Humphrey’s comments are a saddening reminder that there is more than tackling data points to solving our housing, poverty, and mobility conundrums.

Here’s a presentation about the report, which took place after the release last month:

 

Comments

  • Los_Politico

    Peter, Can you link to study that says Dallas has the highest rate of poverty in the country and not just an article referencing a study? Also, South Dallas is a place and the BC Workshop report does not say that South Dallas has the vast majority of housing affordable to <$25K incomes. It says the 'southern sector' has that housing stock, largely in Pleasant Grove. There is a huge difference to the people that live there even if not to your reader base.

    • C Newman

      Or links to the sourced US Census Bureau data showing this 42% increase over 15 years? Was the 42% figure regarding an increase in income inequality or true percentage increase of population under the defined poverty line?

      • Mavdog

        Here is the research paper that this “highest rate” quote is taken from. The Observer took it from the DMN, the DMN took it from the Mayor’s Task Force on Poverty, who took it from this paper by the Urban Institute:
        http://www.urban.org/urban-wire/inequality-isnt-just-about-money-its-also-about-where-you-live
        The 42% figure was taken from the Census Bureau’s 2000-2014 ACS. The figure is the increase in the number of people who are below the poverty line in 2014 compared to 2000.

        • C Newman

          Tracked there as well and figures I found for Dallas, Texas-City were 17.8% (for 2000) and 24.1% for 2014 (and 24.0% for 2015). What am I missing?

          • JaxLCLM

            Id like to hear the answers to the Q’s C Newman brings up as well.

    • Kenya Catlin

      What’s your point the the grand scheme of things?

      • Los_Politico

        I think our leaders like to be the most extreme in all regards (aka the MOST poverty; the LARGEST rail system) and aren’t paying attention to reality. They’re just looking to play for where the hype is.

        • Los_Politico

          And it irritates me when white people refer to everything south of where they live as “South Dallas”

  • PeterTx52

    What was it about Large Marge that opened up West Dallas to gentrification? The Continental Street bridge was there before Large Marge, and it wasn’t as if you couldn’t get to West Dallas.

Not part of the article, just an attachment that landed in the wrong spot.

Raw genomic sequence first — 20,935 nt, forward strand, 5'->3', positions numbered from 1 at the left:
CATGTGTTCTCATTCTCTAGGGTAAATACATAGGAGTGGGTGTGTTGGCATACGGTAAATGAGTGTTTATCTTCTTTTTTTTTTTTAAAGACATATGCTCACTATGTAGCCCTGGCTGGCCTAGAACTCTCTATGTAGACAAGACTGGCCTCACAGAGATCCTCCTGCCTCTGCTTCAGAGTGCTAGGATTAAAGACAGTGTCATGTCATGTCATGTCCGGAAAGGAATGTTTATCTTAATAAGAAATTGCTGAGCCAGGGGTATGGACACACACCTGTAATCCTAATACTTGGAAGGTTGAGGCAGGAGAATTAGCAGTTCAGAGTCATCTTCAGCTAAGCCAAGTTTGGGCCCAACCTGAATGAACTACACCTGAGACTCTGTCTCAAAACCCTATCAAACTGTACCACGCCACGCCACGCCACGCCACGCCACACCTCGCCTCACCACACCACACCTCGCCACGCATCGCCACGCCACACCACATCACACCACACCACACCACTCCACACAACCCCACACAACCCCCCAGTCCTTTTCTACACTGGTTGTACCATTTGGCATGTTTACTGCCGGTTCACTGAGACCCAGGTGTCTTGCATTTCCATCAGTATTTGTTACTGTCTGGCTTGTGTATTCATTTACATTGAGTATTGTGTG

• VeryFriendly Nihilist

      The bridge connects West Dallas to US 75 and makes West Dallas easily accessible from the rest of the city.

  • gloria

    I felt awful for the families in the Frontline report that had Sec. 8 vouchers but couldn’t find an apartment complex to accept them.

  • JamieT

    Peter, I took the time to read your SJW algorithm here because I happened to catch Laura Sullivan’s whole piece counterposing African-American Farryn Giles and white Nicole Humphrey on yesterday’s All Things Considered, and I found your version to be a distortion of what I myself heard yesterday.

    The entire NPR audio, unlike the truncated audio clips and transcript subsequently pulled from it online, was well balanced, revealing the legitimate interests and concerns of both women. In that full piece Ms. Sullivan herself points out that Ms. Humphrey’s neighborhood is actually racially diverse, leaving the listener to understand that Ms. Humphrey’s clearly stated concerns of maintaining a stable community of such racially diverse, like-minded stay-at-home moms of common socioeconomic means was just that and nothing more.

    In your zeal to draw Nicole Humphrey as a racist cartoon, however, you originally wrote this incoherent gibberish above:

    “Humphrey continues with a familiar dismal of the label of racism while backing up her rational with a comment that can’t be described as anything but.”

    in pursuit of your ends selectively plucking Ms. Humphrey’s comments out of their full context.

    Rather than simply lazily recycling CPB content to these sorts of two-dimensional SJW ends, though, Peter, why not go a little bit further and verify for us what the racial makeup of Ms. Humphrey’s neighborhood really is. Is it in fact racially diverse, as claimed, or is it lily white, like the FrontBurner blogging staff?

    What are the respective types and numbers of police calls to Ms. Humphrey’s neighborhood compared with such calls to areas with Section 8 housing? Are they equivalent or meaningfully different?

    Since those mothers, not you, are responsible for the welfare of their children, is there objective law enforcement data underpinning a reported racially diverse neighborhood of stay-at-home moms’ CLASS-based concerns about maintaining the ongoing stability and well-being of their community or not?